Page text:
An efficient supply chain is of crucial importance for the success of many companies: it shortens lead times, lowers costs and ultimately increases sales. But what is easily overlooked?
In this day and age when companies strive to stay competitive, efficiency is a key factor and the supply chain is coming under increasing pressure. Companies employ supply chain specialists – and if their improvements affect the bottom line, then, much to the delight of shareholders, their company achieves better financial results.
Many companies have set up an emergency system for the ongoing supply of important parts so that they can continue to work normally even if the status quo is disrupted by human rights, conflicts, political, financial or biological factors. This was confirmed during the recent Covid-19 pandemic, when some companies were able to continue production continuously, while others came to a standstill quite quickly because an important part of their plans – their technical supply chain – was not given sufficient consideration. We all know the value of closing projects in the millions, but many have overlooked the fact that a $ 10 replacement part can easily bring a plant to a standstill.
Risk management in the technical supply chain is vital! In many cases during the pandemic it was not the simple “parts delivery” that was the problem, but the spare parts. After months or maybe years of fine-tuning the relationships and processes within their supply chain, the experts failed to realize that they were completely relying on the suppliers of technical parts. While it’s great to have enough components to assemble your products, what if you are let down by the fixture supplier or the automation specialist can’t deliver the custom grippers because they’re locked down?
A modern company today has to take control of its technical supply chain. Dependency on contractors for mission critical technical parts should indeed be taken very seriously. A production line that comes to a standstill in anticipation of a spare part can just as easily be without assembly parts – a standstill is a standstill! The lessons we have learned from the Covid-19 pandemic show us that it would make sense to employ a team of supply chain specialists who can also focus on the technical supply chain. Alternatively, there is another option, which is to regain control of outsourced engineering and bring it back in.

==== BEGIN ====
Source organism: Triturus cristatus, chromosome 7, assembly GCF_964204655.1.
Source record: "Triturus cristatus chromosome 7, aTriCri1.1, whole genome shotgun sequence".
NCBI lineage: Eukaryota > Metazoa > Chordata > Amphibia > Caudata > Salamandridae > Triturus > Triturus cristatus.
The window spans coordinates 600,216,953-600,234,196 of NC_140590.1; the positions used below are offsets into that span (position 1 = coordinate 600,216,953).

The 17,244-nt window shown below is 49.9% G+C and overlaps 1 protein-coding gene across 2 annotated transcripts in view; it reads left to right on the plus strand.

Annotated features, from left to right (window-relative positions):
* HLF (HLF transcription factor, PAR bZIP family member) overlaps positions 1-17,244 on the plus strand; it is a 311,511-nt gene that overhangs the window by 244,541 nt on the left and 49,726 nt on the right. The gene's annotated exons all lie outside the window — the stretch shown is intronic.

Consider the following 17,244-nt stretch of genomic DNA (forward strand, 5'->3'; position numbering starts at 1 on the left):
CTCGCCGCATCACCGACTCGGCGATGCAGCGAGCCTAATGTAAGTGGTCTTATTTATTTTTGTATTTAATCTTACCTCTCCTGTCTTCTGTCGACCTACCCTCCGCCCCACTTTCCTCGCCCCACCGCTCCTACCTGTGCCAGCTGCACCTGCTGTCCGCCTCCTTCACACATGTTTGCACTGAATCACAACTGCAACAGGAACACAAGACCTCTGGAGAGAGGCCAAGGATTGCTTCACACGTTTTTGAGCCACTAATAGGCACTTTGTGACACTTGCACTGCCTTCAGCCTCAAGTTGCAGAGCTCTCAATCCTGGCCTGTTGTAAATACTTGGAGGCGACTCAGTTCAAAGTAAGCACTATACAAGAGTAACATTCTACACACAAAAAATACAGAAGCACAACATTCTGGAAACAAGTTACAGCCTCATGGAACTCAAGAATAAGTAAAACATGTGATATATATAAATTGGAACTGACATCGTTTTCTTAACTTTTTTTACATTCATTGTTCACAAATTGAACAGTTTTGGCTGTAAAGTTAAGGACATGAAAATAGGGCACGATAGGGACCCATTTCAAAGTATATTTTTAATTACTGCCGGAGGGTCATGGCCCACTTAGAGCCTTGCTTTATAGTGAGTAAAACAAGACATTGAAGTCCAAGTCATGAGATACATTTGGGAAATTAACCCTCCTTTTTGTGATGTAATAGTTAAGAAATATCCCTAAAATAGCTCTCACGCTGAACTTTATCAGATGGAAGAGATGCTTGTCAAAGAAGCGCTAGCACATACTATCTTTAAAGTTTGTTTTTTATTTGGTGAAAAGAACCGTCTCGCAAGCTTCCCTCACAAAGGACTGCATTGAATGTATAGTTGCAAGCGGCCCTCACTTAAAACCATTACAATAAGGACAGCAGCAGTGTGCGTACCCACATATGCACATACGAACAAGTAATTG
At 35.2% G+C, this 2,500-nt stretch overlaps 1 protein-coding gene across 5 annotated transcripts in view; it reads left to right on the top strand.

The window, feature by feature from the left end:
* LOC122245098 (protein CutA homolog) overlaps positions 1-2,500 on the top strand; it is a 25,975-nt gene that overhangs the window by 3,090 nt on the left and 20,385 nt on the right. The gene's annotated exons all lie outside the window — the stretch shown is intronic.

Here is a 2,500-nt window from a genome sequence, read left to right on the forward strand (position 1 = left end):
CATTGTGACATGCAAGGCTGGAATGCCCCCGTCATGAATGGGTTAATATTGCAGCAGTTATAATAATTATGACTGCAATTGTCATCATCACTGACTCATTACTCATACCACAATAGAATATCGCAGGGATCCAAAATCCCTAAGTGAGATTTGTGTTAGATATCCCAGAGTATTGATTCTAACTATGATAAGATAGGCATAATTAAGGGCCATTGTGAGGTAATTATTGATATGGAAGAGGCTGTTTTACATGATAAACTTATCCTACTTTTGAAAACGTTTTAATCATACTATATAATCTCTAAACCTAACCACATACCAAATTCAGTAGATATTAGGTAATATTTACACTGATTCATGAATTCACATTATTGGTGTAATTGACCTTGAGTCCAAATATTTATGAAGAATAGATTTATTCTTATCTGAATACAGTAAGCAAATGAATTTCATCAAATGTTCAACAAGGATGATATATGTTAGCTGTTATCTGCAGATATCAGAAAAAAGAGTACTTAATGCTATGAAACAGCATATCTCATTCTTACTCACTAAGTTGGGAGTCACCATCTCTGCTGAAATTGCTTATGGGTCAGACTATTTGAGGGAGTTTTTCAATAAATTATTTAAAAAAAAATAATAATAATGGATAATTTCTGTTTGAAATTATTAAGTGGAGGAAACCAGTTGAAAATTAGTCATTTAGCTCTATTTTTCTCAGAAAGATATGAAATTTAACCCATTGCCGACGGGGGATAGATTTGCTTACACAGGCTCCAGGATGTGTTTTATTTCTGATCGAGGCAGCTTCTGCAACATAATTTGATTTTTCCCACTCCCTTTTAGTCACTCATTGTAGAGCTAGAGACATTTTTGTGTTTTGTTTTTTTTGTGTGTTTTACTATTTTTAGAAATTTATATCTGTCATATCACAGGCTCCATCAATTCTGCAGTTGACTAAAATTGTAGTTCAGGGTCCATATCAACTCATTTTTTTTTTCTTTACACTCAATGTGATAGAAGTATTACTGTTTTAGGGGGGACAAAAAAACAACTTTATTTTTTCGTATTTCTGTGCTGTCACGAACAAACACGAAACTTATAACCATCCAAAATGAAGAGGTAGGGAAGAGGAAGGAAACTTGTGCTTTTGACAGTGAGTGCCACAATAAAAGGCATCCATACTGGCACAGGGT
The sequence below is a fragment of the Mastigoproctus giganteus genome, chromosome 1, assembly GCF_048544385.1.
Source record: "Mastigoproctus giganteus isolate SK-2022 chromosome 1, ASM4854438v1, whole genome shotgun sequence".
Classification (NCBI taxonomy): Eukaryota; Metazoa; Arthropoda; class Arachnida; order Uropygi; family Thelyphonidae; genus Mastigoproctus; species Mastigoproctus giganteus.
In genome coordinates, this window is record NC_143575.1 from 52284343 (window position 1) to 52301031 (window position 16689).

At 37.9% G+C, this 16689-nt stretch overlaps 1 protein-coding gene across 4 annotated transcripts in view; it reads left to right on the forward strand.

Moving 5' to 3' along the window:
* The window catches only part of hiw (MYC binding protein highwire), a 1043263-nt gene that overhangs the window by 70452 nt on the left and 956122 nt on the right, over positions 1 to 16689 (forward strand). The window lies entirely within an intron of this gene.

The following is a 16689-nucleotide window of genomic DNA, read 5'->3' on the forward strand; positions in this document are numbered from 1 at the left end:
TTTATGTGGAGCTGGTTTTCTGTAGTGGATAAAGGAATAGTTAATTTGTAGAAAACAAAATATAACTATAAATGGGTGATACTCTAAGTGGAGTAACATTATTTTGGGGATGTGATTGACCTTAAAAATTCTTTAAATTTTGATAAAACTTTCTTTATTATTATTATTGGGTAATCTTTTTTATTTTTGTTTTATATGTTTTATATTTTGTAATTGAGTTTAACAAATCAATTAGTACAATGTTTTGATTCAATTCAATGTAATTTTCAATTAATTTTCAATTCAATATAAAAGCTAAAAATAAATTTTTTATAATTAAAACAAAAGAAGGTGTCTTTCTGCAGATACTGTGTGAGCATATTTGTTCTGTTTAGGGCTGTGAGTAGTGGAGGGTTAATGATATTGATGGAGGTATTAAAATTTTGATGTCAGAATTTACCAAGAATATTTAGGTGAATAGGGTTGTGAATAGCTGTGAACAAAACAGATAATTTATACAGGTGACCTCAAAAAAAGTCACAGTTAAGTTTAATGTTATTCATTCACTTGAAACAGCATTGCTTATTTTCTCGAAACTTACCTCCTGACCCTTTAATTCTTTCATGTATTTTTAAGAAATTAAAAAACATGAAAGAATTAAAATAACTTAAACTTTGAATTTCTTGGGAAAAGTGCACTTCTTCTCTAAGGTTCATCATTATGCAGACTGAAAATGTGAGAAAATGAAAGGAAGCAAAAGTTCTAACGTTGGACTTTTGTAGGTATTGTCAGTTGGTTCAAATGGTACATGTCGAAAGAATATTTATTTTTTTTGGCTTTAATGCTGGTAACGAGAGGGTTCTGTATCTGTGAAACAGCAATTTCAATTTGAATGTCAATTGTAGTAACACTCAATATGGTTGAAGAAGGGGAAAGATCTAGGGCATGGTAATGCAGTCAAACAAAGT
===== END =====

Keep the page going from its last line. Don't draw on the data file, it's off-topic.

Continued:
Additive manufacturing as an opportunity
It’s now possible that design departments can create robust, lightweight components in a fraction of the time it would take to outsource them. No special manufacturing skills are required and there is no need for large, power-sucking machine tools. An entry-level 3D printer costs less than the price of a van and runs on a 3-pin 240V plug! There are also a number of easy-to-use metal 3D printers that also cost less than your average CNC machine tool.
These printers offer an ever-expanding range of materials and regular advances in functionality. The technology is now both affordable and usable, so it should be considered a “must-have” by supply chain specialists – some pioneers have already recognized this.
With the further progress of the materials, the traditional manufacturing techniques for small quantities will no longer be competitive. Any company that is serious about an uninterrupted supply chain should produce critical parts in-house. Organizations can now easily move from a “we outsource” model to a self-service (or hybrid) model and regain control.